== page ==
Irish soda bread has a crisp crust and tender crumb, begging for butter. Make this recipe in one hour with simple ingredients!
Following the lead of the traditional Irish recipe, we are making a simple bread that comes together quickly with just a few ingredients.
We get the same crispy outer crust and tender inner crumb, but amp it up with a little richness. It’s perfect for pairing with my Guiness Beef Stew on St. Patrick’s Day (or any day, really)!
I’ve made a ton of variations on traditional Irish soda bread over the years – scones, brown bread, whiskey soda bread with Irish whiskey butter, and rye soda bread – however, this original classic version continues to be my absolute favorite. It bakes up with a fabulous crisp crust and a light, tender crumb. It’s the perfect vehicle for slathering on embarrassing amounts of Kerrygold butter.
What is Irish soda bread
This easy bread is considered an iconic Irish recipe, like Shepherd’s Pie and corned beef.
It’s an adaptation of a quick bread developed by American settlers in the 1700s. The American version was made with potash – a precursor to modern-day baking soda.
By the mid-1800s, sodium bicarbonate (the scientific name for baking soda) became commercially available in Europe and Irish soda bread was born.
In Ireland, the traditional soda bread recipe contains only four ingredients:
They are mixed together just until a rough dough forms and baked golden brown.
The resulting bread has a crispy exterior and soft, tender interior. It welcomes butter and is perfect for sopping up a delicious stew.
Flour – One of the main differences in a classic soda bread recipe and the ingredients in this one is the flour. The wheat produced in Ireland was low in protein. Being low in protein meant it didn’t have enough structure to work well with yeast in bread recipes. This being said, the flour was much softer, so it did work marvelously with baking soda!These days, all-purpose flour has a higher protein than the flour in the traditional bread. As a result, we will add some cake flour, which has a lower protein count. Blending cake flour with all-purpose provides the perfect protein ratio for this bread.
Acidity – The traditional recipe relies on buttermilk reacting with baking soda to create the leavener. This recipe boosts it with the addition of cream of tartar.
Sugar – There’s a small amount of sugar in this recipe. Not much, just two tablespoons. This helps balance out the saltiness from both the salt and baking soda.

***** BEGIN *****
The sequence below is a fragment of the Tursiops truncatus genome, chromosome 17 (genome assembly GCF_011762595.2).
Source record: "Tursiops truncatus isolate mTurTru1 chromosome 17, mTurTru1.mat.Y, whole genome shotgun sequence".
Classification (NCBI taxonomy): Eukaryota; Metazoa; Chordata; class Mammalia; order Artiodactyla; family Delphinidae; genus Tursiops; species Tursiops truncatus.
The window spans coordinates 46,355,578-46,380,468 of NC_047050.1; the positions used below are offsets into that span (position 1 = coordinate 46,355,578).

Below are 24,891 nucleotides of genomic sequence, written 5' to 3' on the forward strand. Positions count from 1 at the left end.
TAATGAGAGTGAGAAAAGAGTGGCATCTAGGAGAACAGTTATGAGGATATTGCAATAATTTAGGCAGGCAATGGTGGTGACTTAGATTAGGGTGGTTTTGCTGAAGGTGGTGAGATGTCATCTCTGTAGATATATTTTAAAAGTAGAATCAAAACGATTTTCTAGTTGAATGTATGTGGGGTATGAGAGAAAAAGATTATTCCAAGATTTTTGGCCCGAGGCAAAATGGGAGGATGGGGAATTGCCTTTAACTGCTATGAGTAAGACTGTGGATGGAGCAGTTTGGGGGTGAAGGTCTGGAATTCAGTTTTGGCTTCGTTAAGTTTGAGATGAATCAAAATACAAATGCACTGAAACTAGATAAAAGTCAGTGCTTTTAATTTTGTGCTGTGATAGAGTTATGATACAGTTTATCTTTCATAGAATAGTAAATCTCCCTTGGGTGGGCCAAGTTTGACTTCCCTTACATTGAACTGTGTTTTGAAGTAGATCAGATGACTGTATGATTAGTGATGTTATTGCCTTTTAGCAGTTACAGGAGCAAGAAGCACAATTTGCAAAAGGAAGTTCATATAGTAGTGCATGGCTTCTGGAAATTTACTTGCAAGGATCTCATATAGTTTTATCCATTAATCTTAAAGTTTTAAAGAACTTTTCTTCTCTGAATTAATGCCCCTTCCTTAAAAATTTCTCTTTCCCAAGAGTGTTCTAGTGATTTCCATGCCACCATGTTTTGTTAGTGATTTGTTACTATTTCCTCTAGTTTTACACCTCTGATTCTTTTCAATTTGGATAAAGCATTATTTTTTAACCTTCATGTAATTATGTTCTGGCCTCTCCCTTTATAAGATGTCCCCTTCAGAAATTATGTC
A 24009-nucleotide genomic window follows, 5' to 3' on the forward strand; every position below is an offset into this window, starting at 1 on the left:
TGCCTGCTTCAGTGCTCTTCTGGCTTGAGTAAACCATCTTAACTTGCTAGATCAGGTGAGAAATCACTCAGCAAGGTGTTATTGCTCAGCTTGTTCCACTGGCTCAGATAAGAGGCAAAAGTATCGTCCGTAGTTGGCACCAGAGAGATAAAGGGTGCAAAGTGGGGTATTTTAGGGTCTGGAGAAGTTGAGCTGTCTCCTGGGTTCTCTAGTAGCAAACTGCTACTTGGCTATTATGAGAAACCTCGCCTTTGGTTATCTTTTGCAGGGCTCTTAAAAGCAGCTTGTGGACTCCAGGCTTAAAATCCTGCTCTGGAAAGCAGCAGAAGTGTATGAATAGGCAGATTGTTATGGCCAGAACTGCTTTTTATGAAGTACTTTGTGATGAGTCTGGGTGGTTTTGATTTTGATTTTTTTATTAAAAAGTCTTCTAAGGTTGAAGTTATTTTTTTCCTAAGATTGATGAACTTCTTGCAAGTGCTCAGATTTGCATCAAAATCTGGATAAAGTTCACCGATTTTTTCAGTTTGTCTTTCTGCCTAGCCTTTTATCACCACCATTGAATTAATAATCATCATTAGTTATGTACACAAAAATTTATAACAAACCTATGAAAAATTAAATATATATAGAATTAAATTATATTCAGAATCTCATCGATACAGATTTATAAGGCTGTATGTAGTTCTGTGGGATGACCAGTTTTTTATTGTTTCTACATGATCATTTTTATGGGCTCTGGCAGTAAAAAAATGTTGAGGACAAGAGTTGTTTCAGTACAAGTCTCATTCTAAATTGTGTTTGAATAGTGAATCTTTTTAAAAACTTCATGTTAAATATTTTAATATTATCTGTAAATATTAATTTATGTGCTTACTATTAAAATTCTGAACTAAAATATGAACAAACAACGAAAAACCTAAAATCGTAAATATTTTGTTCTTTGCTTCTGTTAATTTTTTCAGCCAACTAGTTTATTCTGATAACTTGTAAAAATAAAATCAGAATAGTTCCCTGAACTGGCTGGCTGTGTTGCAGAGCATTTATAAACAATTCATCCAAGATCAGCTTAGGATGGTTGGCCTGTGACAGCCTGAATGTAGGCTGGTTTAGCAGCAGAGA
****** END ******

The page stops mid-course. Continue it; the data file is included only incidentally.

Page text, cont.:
Butter – This recipe calls for the addition of butter. Butter gives the bread extra richness, more flavor, and a softer crumb.
How to make Irish soda bread
Because this is a “quick bread” recipe, the process is very easy and only takes about ten minutes!
Prepare the Oven
Preheat your oven to 400°F. Also, adjust the rack to the middle-top position, to ensure you get a beautiful golden-brown crust.
Prepare the Base
Break out a large mixing bowl, and dump in your dry ingredients: flours, salt, sugar, and cream of tartar. Whisk them together with a fork, and then add the softened butter.
Use the back of your fork or your fingers to smush the butter into the flour until the mixture looks like coarse crumbs.
Make the Dough
Use your fork to stir in the buttermilk just until the dough comes together. Turn it out onto a well-floured counter and gently work the dough until it’s bumpy and cohesive.
Form it into a 6” disc, place onto a 12” cast iron skillet or parchment-lined baking sheet. Score the top of your loaf with an X so that it can expand in the oven.
Bake the Bread
Place the loaf in your preheated oven and bake until golden brown and a skewer inserted into the center comes out clean. The interior should be 180°F when read with an instant-read thermometer. Baking should take 40-45 minutes.
Brush the loaf with your melted butter and allow it to cool completely (about 30-40 minutes) before slicing, serving, and enjoying!
Recipe Tips and Tricks
For the quickest bread make sure to have all your ingredients measured and in place before you begin.
Do not knead the dough until it is smooth. Stop once it is lumpy and cohesive – about 12-14 turns. If you knead it until it’s smooth, your finished bread will be tough.
Use a cast-iron skillet for the crispiest crust. A baking sheet will work fine, but there’s something magical about cast iron.
To store the bread wrap it well in plastic wrap and keep it at room temperature for up to three days.
Reheat slices of the bread in a toaster oven at 350F until the outside is crisp.
Adjust an oven rack to the upper-middle position and preheat oven to 400 degrees F.
In a large bowl, whisk together the flours, sugar, baking soda, cream of tartar, and salt. Work the softened butter into the dry ingredients with a fork or your fingertips until the texture resembles coarse crumbs.
Add the buttermilk and stir with a fork just until the dough begins to come together. Turn out onto a floured work surface and knead just until the dough becomes cohesive and bumpy, 12 to 14 turns. (Do not knead until the dough is smooth, or the bread will turn out tough.)
Pat the dough into a round about 6 inches in diameter and 2 inches high; place on a parchment-lined baking sheet or in a 12-inch cast iron skillet. Score the dough by cutting a cross shape on the top of the loaf.
Bake until the loaf is golden brown and a skewer inserted into the center comes out clean, or the internal temperature reaches 180 degrees F on an instead-read thermometer, 40 to 45 minutes. Remove the loaf from the oven and brush the surface with the melted butter. Cool to room temperature before slicing, about 30 to 40 minutes. Leftovers should be wrapped in plastic wrap and stored at room temperature for up to 3 days.